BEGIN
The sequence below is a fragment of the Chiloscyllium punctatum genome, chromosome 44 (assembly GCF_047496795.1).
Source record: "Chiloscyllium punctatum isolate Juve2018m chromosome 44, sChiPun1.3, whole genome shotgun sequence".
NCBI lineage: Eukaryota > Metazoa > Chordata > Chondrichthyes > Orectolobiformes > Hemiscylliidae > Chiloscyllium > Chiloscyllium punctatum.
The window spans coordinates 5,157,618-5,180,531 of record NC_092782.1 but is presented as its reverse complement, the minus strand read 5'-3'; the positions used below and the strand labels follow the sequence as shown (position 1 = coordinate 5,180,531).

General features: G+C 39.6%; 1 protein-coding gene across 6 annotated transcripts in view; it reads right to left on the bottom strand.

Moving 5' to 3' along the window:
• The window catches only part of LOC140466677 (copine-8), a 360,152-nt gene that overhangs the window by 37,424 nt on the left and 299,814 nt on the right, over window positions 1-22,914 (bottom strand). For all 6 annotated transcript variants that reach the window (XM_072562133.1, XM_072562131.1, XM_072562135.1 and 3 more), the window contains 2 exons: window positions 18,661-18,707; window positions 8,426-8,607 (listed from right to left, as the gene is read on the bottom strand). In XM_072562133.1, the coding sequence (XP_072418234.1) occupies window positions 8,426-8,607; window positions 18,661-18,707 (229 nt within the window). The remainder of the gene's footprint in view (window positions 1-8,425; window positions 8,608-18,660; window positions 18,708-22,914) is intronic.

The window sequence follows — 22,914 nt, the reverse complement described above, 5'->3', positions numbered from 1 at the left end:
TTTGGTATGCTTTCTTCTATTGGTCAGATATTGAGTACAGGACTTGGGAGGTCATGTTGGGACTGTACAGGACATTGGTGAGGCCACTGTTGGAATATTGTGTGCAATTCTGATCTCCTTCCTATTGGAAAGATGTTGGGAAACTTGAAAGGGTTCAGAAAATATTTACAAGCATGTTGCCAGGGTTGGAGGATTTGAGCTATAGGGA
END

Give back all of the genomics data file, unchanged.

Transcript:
The sequence below is a fragment of the Chiloscyllium punctatum genome, chromosome 44 (assembly GCF_047496795.1).
Source record: "Chiloscyllium punctatum isolate Juve2018m chromosome 44, sChiPun1.3, whole genome shotgun sequence".
NCBI lineage: Eukaryota > Metazoa > Chordata > Chondrichthyes > Orectolobiformes > Hemiscylliidae > Chiloscyllium > Chiloscyllium punctatum.
The window spans coordinates 5,157,618-5,180,531 of record NC_092782.1 but is presented as its reverse complement, the minus strand read 5'-3'; the positions used below and the strand labels follow the sequence as shown (position 1 = coordinate 5,180,531).

General features: G+C 39.6%; 1 protein-coding gene across 6 annotated transcripts in view; it reads right to left on the bottom strand.

Moving 5' to 3' along the window:
• The window catches only part of LOC140466677 (copine-8), a 360,152-nt gene that overhangs the window by 37,424 nt on the left and 299,814 nt on the right, over window positions 1-22,914 (bottom strand). For all 6 annotated transcript variants that reach the window (XM_072562133.1, XM_072562131.1, XM_072562135.1 and 3 more), the window contains 2 exons: window positions 18,661-18,707; window positions 8,426-8,607 (listed from right to left, as the gene is read on the bottom strand). In XM_072562133.1, the coding sequence (XP_072418234.1) occupies window positions 8,426-8,607; window positions 18,661-18,707 (229 nt within the window). The remainder of the gene's footprint in view (window positions 1-8,425; window positions 8,608-18,660; window positions 18,708-22,914) is intronic.

The window sequence follows — 22,914 nt, the reverse complement described above, 5'->3', positions numbered from 1 at the left end:
TTTGGTATGCTTTCTTCTATTGGTCAGATATTGAGTACAGGACTTGGGAGGTCATGTTGGGACTGTACAGGACATTGGTGAGGCCACTGTTGGAATATTGTGTGCAATTCTGATCTCCTTCCTATTGGAAAGATGTTGGGAAACTTGAAAGGGTTCAGAAAATATTTACAAGCATGTTGCCAGGGTTGGAGGATTTGAGCTATAGGGA